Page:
Why do experienced journalists telecast unscreened material in volatile situations? Because they can, and because they are driven by a powerful, rush-to-report herd instinct, the one commanding them to beat or at least keep astride of the competition and not be left behind. Just as their competitors answer the same call of the wild in trying to keep pace with them.
News on TV is driven largely by technology, the human contribution limited increasingly to fl ipping on the switch and letting everything rip. Mostly, events are covered live not because they’re worthy of that coverage but because the equipment to do it exists.
The rule of thumb is to go live not necessarily because it makes journalistic sense but because you have all the toys, all the technological goodies at your command.
“Everyone,” says Keith McAllister, “is doing this at the speed of light.”
This affirms what political philosopher John Gray writes in Straw Dogs : “Technical progress leaves one problem unsolved: the frailty of human nature. Unfortunately that problem is insoluble.”
This we’ve learned through the years.
Former CNN correspondent Charles Bierbauer recalls what happened when the Philadelphia station he worked for in the mid-1970s acquired its fi rst microwave truck that could beam pictures live from anywhere in town. Station executives were buzzed, exhilarated, hopped up and revved up. Something was wrong with this picture,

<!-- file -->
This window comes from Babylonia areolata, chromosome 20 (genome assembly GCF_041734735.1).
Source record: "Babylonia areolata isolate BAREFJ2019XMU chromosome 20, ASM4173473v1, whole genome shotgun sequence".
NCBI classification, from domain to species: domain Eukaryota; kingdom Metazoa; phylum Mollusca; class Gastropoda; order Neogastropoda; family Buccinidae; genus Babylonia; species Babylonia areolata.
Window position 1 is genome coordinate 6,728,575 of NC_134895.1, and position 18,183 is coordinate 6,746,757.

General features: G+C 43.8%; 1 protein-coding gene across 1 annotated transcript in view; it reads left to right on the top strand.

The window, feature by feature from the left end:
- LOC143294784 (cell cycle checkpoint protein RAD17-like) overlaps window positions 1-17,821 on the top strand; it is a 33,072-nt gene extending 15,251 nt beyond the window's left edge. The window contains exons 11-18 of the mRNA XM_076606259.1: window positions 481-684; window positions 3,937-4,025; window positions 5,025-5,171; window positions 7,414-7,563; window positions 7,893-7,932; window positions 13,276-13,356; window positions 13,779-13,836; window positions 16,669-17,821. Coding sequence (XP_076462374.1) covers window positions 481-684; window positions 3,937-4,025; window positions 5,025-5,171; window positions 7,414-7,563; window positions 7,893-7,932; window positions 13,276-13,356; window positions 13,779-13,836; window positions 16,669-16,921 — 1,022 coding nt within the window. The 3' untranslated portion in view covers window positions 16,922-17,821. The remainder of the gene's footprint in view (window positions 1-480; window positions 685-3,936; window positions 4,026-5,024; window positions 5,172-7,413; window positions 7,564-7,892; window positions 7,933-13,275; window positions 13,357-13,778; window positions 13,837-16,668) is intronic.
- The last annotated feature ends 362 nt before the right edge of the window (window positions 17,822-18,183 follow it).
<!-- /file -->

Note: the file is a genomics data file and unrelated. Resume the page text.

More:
though. Instead of using this exciting new technology to support or enhance stories, the station sought to make its new microwave truck the centerpiece of newscasts and design coverage around it.
“Technology gets so far ahead of us,” says Bierbauer, now dean of journalism at the University of South Carolina. “Journalistically, we should be focusing on what the content is and how we use the tools. But the damned tools get in the way.”
These are the power tools that speed up the news and send it out in all directions.
“Never has falsehood in America had such a large megaphone,” John Carroll commented in a Los Angeles Times op-ed piece when he was still editor of that paper.